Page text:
Speaking to Lawyers Weekly, Justin D’Agostino (pictured), global head of Herbert Smith Freehills’ dispute resolution practice and joint regional managing partner for Asia and Australia, said the firm has followed its London office’s lead in creating an inclusive network for LGBTI staff and clients, and for those who support the LGBTI community.
“When I was a young lawyer in London, the whole LGBTI agenda was really something that big law firms didn’t talk about, it wasn’t on the agenda,” Mr D’Agostino said.
“Only 10 years ago, we were the first law firm in London to set up a network for people who identified as LGBTI, but also for straight allies – people that had LGBTI children, members of the family – or who just wanted to support LGBTI staff.
“So we set up a network in Australia and it’s gone from strength to strength very quickly.”
Mr D’Agostino said the firm’s key focus – not just on diversity, but on inclusion – has helped cement its “attractive offering” to new and current staff.
“I was always very confident about being who I am and I’ve been lucky because I have a very supportive family.
“I think that showed me that when you’re in an environment where you can be yourself and you’re supported, you get the best out of yourself. If you translate that in an organisation, allow them to be who they are, and you support them in that, you get the best out of them,” he said.
“I’ve had a number of examples now where people have said, ‘I’ve got multiple offers from firms but I’m going to choose HSF because I know that you’re an inclusive environment and I will be successful there because I can be who I am’, and this goes all the way up to partner level. So that really goes into the economics of this as well.”
Mr D’Agostino said the network allows greater unity within the firm and creates a unique culture.
“What’s very interesting is these networks have a number of benefits. One is visibility – to show that the organisation cares, takes it seriously and gives LGBTI people a secure environment to be with each other,” he said.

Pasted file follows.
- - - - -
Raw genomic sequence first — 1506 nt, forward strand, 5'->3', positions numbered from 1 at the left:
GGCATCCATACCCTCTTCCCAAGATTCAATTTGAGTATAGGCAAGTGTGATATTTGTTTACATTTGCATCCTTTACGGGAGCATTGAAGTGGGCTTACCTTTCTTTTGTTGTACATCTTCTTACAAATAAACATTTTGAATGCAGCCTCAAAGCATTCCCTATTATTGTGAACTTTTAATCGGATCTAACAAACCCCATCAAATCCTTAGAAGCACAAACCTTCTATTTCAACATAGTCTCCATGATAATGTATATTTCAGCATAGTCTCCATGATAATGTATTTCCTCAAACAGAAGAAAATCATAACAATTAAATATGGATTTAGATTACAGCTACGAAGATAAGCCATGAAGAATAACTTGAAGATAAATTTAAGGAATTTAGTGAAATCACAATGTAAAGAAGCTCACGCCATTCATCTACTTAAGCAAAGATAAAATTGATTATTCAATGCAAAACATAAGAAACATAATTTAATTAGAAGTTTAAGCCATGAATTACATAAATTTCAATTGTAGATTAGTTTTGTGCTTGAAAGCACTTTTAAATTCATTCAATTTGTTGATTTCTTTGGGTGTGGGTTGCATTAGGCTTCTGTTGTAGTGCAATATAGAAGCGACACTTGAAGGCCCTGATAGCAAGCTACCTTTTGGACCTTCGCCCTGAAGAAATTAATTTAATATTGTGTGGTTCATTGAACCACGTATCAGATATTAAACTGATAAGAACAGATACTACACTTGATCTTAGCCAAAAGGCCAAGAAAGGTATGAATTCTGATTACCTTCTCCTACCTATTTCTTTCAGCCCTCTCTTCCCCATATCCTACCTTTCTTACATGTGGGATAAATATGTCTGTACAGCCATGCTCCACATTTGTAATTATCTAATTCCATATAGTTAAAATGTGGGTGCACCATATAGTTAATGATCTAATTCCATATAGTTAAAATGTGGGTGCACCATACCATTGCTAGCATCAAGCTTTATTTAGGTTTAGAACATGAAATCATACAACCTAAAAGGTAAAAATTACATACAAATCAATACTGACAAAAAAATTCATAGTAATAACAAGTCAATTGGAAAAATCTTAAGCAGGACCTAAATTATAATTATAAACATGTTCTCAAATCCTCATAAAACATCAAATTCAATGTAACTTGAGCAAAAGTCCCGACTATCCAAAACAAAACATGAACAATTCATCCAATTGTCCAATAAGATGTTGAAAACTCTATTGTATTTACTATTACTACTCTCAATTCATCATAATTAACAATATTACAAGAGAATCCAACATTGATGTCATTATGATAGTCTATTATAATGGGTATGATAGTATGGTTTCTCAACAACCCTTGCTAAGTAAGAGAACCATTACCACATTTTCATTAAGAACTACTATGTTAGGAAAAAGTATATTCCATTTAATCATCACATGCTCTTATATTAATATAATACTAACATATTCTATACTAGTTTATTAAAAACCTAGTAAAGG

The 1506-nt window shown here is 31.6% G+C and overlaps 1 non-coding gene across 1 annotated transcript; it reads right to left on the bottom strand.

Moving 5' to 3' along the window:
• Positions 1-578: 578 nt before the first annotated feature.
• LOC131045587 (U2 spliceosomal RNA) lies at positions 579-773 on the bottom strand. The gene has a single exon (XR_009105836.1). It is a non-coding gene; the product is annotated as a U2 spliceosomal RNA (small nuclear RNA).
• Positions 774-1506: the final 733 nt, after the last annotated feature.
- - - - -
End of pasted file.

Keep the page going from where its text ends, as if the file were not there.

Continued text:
“But it’s much more than that. You provide role models through it and you also provide mentoring through it. Even though you don’t have to have a very structured or formal process, the fact that you’ve got visible senior people in the organisation who are LGBTI or who are allies of that community gives people somewhere to go to talk.
“People struggle still with the subject, its confronting for a few people still, especially if they themselves are not LGBTI, but this actually does help people understand it and to feel that its fine.”
Mr D’Agostino noted that the network adds another layer to the firm’s culture, helping staff in a personal manner.
“We forget we’re in a profession with very high levels of stress, so the more we can do to help each other, the better – and that’s what this is all about,” he said.
“It’s about caring for each other and looking after each other at its most basic level, and giving people the confidence to be who they are and to be proud of that.”
This core focus also flows on to more clients selecting Hebert Smith Freehills for their legal matters, according to Mr D’Agostino.
“If you look at the Millennials, or the ‘emerging consumers’, they want to be identified with, and indeed spend their money on, organisations that are diverse and that feel modern,” he said.
“For most people of that generation, they don’t find this topic as confronting. It’s really important for our clients because our clients are diverse … In fact, clients are now insisting on diversity stats. They want us to show them that we are focused on this, because they want to associate with organisations that share their values.
“[As lawyers] we don’t sell a product; we sell our people, our legal services, so we have to have people right at the heart of what we do. So the more effort we put into that, the better it is.”
With diversity and inclusion such a hot topic within the legal profession at the moment, Mr D’Agostino said he wouldn’t be surprised to see more firms placing a greater emphasis on the LGBTI community.
“The legal profession is highly competitive. Everybody wants to be the best at what they do,” he said.
“It’s good, healthy competition, so I think when other firms see us doing this, or other firms doing this, they will want to follow suit, and for all good reasons.
“They’ll see it makes a difference and it’s the right thing to do.”